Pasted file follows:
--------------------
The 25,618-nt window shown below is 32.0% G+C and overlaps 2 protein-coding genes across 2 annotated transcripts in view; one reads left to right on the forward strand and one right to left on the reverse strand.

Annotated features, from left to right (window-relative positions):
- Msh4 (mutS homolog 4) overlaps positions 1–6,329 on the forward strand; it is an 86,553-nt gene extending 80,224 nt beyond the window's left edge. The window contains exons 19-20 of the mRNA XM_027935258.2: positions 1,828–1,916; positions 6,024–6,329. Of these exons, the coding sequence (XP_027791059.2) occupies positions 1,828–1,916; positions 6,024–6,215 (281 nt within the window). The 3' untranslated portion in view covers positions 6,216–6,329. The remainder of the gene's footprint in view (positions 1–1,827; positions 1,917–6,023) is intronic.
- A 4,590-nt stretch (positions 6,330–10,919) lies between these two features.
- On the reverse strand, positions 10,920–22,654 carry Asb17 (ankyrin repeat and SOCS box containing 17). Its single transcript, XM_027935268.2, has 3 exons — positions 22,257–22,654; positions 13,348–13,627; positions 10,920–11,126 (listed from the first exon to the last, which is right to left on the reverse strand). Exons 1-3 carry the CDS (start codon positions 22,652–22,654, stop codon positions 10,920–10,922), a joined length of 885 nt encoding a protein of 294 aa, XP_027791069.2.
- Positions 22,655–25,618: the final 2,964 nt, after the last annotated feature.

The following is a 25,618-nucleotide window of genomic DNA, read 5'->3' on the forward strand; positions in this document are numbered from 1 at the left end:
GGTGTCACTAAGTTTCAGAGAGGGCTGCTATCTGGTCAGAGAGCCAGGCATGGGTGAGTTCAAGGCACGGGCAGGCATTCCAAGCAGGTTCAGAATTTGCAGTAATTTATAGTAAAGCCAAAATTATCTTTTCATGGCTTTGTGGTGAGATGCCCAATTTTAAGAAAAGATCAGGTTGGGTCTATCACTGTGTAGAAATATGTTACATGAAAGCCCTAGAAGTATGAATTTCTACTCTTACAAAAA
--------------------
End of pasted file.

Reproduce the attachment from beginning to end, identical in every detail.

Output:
The 25,618-nt window shown below is 32.0% G+C and overlaps 2 protein-coding genes across 2 annotated transcripts in view; one reads left to right on the forward strand and one right to left on the reverse strand.

Annotated features, from left to right (window-relative positions):
- Msh4 (mutS homolog 4) overlaps positions 1–6,329 on the forward strand; it is an 86,553-nt gene extending 80,224 nt beyond the window's left edge. The window contains exons 19-20 of the mRNA XM_027935258.2: positions 1,828–1,916; positions 6,024–6,329. Of these exons, the coding sequence (XP_027791059.2) occupies positions 1,828–1,916; positions 6,024–6,215 (281 nt within the window). The 3' untranslated portion in view covers positions 6,216–6,329. The remainder of the gene's footprint in view (positions 1–1,827; positions 1,917–6,023) is intronic.
- A 4,590-nt stretch (positions 6,330–10,919) lies between these two features.
- On the reverse strand, positions 10,920–22,654 carry Asb17 (ankyrin repeat and SOCS box containing 17). Its single transcript, XM_027935268.2, has 3 exons — positions 22,257–22,654; positions 13,348–13,627; positions 10,920–11,126 (listed from the first exon to the last, which is right to left on the reverse strand). Exons 1-3 carry the CDS (start codon positions 22,652–22,654, stop codon positions 10,920–10,922), a joined length of 885 nt encoding a protein of 294 aa, XP_027791069.2.
- Positions 22,655–25,618: the final 2,964 nt, after the last annotated feature.

The following is a 25,618-nucleotide window of genomic DNA, read 5'->3' on the forward strand; positions in this document are numbered from 1 at the left end:
GGTGTCACTAAGTTTCAGAGAGGGCTGCTATCTGGTCAGAGAGCCAGGCATGGGTGAGTTCAAGGCACGGGCAGGCATTCCAAGCAGGTTCAGAATTTGCAGTAATTTATAGTAAAGCCAAAATTATCTTTTCATGGCTTTGTGGTGAGATGCCCAATTTTAAGAAAAGATCAGGTTGGGTCTATCACTGTGTAGAAATATGTTACATGAAAGCCCTAGAAGTATGAATTTCTACTCTTACAAAAA